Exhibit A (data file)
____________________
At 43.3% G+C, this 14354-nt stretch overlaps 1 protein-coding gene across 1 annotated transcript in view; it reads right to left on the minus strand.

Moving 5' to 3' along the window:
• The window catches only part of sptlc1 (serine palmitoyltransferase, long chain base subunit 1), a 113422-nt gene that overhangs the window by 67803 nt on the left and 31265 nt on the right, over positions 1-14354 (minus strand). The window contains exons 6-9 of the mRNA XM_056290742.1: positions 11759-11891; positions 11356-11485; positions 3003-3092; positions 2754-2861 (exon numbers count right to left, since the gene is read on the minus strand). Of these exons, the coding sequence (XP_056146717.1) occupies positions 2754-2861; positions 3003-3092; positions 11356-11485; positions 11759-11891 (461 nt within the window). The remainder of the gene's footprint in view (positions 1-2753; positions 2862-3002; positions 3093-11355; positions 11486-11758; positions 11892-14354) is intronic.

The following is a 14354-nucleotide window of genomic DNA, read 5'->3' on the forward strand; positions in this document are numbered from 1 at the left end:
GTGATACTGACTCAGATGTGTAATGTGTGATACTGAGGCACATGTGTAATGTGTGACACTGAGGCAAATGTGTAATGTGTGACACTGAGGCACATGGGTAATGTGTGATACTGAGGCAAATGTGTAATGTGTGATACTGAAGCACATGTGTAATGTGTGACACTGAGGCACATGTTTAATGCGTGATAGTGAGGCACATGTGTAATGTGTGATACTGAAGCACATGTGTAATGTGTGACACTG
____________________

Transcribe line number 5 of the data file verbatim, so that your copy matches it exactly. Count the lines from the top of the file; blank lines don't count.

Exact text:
GTGATACTGACTCAGATGTGTAATGTGTGATACTGAGGCACATGTGTAATGTGTGACACTGAGGCAAATGTGTAATGTGTGACACTGAGGCACATGGGTAATGTGTGATACTGAGGCAAATGTGTAATGTGTGATACTGAAGCACATGTGTAATGTGTGACACTGAGGCACATGTTTAATGCGTGATAGTGAGGCACATGTGTAATGTGTGATACTGAAGCACATGTGTAATGTGTGACACTG